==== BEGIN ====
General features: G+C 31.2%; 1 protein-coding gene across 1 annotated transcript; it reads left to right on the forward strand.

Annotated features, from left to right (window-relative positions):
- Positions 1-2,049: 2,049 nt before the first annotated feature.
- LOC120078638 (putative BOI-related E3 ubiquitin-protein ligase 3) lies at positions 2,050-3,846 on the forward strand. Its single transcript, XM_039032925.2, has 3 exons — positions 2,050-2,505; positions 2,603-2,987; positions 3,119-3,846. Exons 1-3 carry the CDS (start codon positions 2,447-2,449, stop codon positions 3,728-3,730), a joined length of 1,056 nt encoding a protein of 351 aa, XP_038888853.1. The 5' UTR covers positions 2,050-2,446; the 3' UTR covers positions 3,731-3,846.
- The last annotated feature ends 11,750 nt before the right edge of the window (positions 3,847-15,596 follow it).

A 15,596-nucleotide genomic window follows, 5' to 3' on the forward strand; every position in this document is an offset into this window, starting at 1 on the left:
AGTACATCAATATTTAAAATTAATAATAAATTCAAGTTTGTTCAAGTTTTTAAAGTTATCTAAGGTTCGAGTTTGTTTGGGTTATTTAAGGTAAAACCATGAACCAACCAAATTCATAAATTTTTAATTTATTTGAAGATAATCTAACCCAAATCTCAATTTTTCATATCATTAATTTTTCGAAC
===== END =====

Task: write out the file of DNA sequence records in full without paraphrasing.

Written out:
General features: G+C 31.2%; 1 protein-coding gene across 1 annotated transcript; it reads left to right on the forward strand.

Annotated features, from left to right (window-relative positions):
- Positions 1-2,049: 2,049 nt before the first annotated feature.
- LOC120078638 (putative BOI-related E3 ubiquitin-protein ligase 3) lies at positions 2,050-3,846 on the forward strand. Its single transcript, XM_039032925.2, has 3 exons — positions 2,050-2,505; positions 2,603-2,987; positions 3,119-3,846. Exons 1-3 carry the CDS (start codon positions 2,447-2,449, stop codon positions 3,728-3,730), a joined length of 1,056 nt encoding a protein of 351 aa, XP_038888853.1. The 5' UTR covers positions 2,050-2,446; the 3' UTR covers positions 3,731-3,846.
- The last annotated feature ends 11,750 nt before the right edge of the window (positions 3,847-15,596 follow it).

A 15,596-nucleotide genomic window follows, 5' to 3' on the forward strand; every position in this document is an offset into this window, starting at 1 on the left:
AGTACATCAATATTTAAAATTAATAATAAATTCAAGTTTGTTCAAGTTTTTAAAGTTATCTAAGGTTCGAGTTTGTTTGGGTTATTTAAGGTAAAACCATGAACCAACCAAATTCATAAATTTTTAATTTATTTGAAGATAATCTAACCCAAATCTCAATTTTTCATATCATTAATTTTTCGAAC